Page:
Landrover Series 1 SWB Station Wagon (57)
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PostPosted: Wed Mar 09, 2016 10:47 am 
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Location: Launceston Tasmania AUS,
i must ad .
to all that have big cylinders in the rear .

go for a drive with no load , and do a panic brake . i mean jump on the brake pedal . as in avoiding a crash .
try this on dry bitumen road , wet bitumen road . and gravel road .
i am meaning brake lock up .
please do this with no other traffic around .

i look forward to honest results ,
not backing pressure off the pedal when it starts to lock up . or goes wrong . lock them up as if you are about to hit a brick wall .

i have a lot of experience building rally cars , driving them as well . also with bias bar brakes . as well as hydraulic bias adjusters .


i do not mean this sarcastically , i am saying it from experience .
kerry

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PostPosted: Wed Mar 09, 2016 4:40 pm 
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No adverse effects. Tracks straight, stops fine. These are not front heavy like rally cars.

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PostPosted: Thu Mar 10, 2016 1:57 am 
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Goatwerks wrote:
These are not front heavy like rally cars.


They are when I sit in the front :shock:

With standard size wheel cylinder all around my rear brakes do lock up just before the fronts (confirmed this on my test run yesterday). Not an issue on dry bitumen and dirt but could be on wet smooth tarmac.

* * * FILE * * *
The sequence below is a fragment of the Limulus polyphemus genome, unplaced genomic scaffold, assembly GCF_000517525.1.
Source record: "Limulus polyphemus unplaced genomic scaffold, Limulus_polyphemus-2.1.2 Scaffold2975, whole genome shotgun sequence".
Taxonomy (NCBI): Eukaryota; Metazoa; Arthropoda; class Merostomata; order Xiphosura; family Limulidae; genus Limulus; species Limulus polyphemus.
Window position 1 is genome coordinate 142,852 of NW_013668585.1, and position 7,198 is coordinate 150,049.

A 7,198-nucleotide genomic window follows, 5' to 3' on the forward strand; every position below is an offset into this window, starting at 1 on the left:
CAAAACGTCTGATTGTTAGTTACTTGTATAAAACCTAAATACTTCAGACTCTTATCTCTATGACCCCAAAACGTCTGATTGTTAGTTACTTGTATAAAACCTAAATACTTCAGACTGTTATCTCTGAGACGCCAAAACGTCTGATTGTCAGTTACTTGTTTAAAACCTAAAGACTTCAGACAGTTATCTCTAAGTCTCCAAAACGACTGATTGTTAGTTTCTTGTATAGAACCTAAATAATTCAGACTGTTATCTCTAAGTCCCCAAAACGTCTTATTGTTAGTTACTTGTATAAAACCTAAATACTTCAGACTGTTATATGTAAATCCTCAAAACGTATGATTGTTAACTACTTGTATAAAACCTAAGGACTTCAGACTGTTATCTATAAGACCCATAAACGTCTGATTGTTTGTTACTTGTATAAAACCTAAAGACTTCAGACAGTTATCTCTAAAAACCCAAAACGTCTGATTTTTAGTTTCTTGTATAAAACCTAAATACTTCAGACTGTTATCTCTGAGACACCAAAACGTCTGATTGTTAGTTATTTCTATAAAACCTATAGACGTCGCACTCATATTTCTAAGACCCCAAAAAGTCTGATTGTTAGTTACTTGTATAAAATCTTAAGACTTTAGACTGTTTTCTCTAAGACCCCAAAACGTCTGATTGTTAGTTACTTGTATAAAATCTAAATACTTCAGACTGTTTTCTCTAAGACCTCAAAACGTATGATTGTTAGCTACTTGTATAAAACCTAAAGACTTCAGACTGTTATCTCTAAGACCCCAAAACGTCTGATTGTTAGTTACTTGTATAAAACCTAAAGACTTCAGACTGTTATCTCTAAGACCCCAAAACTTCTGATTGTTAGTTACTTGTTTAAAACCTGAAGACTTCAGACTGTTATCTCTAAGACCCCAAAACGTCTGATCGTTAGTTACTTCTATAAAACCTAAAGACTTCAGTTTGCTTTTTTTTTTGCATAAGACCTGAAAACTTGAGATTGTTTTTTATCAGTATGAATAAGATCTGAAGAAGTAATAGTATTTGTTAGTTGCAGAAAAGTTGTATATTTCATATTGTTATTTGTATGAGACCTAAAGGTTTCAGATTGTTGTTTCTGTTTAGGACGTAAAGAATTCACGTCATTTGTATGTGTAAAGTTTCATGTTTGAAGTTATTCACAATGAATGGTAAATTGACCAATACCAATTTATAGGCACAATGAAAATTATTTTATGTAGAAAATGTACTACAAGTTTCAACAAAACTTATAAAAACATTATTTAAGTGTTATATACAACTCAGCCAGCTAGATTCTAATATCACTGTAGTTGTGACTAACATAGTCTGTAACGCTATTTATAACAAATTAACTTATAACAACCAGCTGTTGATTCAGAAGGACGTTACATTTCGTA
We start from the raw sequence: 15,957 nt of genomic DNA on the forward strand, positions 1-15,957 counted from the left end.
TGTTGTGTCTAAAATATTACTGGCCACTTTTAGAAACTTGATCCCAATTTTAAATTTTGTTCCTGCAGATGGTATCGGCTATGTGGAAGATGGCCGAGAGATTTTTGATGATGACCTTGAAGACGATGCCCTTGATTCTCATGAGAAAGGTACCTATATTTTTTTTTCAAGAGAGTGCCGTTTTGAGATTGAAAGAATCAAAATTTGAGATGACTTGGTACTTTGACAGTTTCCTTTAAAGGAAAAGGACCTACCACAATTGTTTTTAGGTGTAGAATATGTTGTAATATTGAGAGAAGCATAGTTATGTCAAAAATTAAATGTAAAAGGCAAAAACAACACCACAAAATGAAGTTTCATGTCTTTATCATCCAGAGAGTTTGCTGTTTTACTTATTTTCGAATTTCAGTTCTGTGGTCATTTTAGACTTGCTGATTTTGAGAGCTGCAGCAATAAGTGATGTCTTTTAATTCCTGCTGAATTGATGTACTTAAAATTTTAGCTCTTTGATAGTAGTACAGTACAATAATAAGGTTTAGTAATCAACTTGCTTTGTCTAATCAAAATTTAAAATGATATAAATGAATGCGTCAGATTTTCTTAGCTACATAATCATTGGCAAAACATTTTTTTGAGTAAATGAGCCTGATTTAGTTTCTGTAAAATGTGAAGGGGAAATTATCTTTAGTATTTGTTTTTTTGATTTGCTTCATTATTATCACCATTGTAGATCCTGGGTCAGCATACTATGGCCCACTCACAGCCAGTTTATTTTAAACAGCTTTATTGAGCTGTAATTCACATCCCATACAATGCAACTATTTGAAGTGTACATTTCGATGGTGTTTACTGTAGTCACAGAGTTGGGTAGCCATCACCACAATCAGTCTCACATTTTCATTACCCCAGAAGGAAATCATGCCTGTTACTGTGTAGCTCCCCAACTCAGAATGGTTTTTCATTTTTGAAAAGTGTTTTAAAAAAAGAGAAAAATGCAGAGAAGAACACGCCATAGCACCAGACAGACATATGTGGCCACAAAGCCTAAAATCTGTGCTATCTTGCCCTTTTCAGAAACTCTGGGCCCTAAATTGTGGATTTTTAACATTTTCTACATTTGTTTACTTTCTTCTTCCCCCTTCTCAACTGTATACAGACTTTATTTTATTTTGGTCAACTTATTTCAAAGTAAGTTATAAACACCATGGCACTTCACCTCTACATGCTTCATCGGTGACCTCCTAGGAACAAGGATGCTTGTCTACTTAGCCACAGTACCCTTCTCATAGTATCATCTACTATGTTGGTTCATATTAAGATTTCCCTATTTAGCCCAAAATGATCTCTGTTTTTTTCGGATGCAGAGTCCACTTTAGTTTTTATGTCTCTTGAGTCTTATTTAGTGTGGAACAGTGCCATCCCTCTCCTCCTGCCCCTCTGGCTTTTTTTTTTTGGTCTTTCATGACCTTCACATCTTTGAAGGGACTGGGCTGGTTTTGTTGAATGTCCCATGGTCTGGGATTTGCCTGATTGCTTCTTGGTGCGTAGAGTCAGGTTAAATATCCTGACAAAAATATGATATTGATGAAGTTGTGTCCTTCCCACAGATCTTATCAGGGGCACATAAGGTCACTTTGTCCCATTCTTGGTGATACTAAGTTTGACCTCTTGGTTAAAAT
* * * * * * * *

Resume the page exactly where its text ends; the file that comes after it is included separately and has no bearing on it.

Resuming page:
However the same applies to all drum braked vehicles so is something to be aware of but not concerned.

My Haffie brakes fine but pedal pressure is getting a bit high - the issue is not so much locking up rear wheels but getting the adjusters balanced so the vehicle pulls up straight - not hard to do but does require regular adjustment - this is where disk brakes come into their own.

I might source some new "big" wheel cylinders and a VW master for a future brake upgrade.

Garry

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Landrover FC 101 (77)
Landrover Series 1 SWB Station Wagon (57)
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PostPosted: Wed Nov 16, 2016 4:14 am 
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I went 4wding a few months back up in the snow and has to drive through some deep muddy water - brakes still worked OK but the front right started issuing a loud squeal when heavy braking from about 30kph.

I took all the drums off and there was no dirt in any off them so I just cleaned them up and put them back. Because the front right was squealing I roughened the shoes and the brake drum with sandpaper and when they went back in the noise was gone but now that they have smoothened off the loud annoying squeal is back.

So I have decided to overhaul the brakes - I will get the drums lightly skimmed, and the shoes relined. I am going to also get new wheel cylinders. I have reviewed the above comments on what sizes etc and have decided that based on my own experiences in emergency braking I will go the 22mm on the front and 19mm on the rear.

These will have to be VW so does anyone have the VW model and/or part numbers for the 22mm and 19mm brake cylinders?

Oh - just as a thought bubble (or brain fart) - has anyone put disk brakes on the front??

Thanks

Garry

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Range Rover Sport TDV6 (07)
Landrover FC 101 (77)
Landrover Series 1 SWB Station Wagon (57)
Landrover Series 1 SWB (57)
Jaguar E-type Roadster V12 (71)


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PostPosted: Wed Nov 16, 2016 7:40 am 
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I know of a guy in the UK, Owns the 6 wheel Haflinger, who has done a disc brake conversion for the front on it. I know he also made a kit for another guy - so that make at least 2 Haflinger's with front disc brakes.
It required sacrificing a couple of front hubs os might be a "frowned upon" conversion if lots of people do it! What is need is someone make new purpose designed front hubs.

If those are made, they could take the opportunity to change the way the play in the front hubs dealt with!

John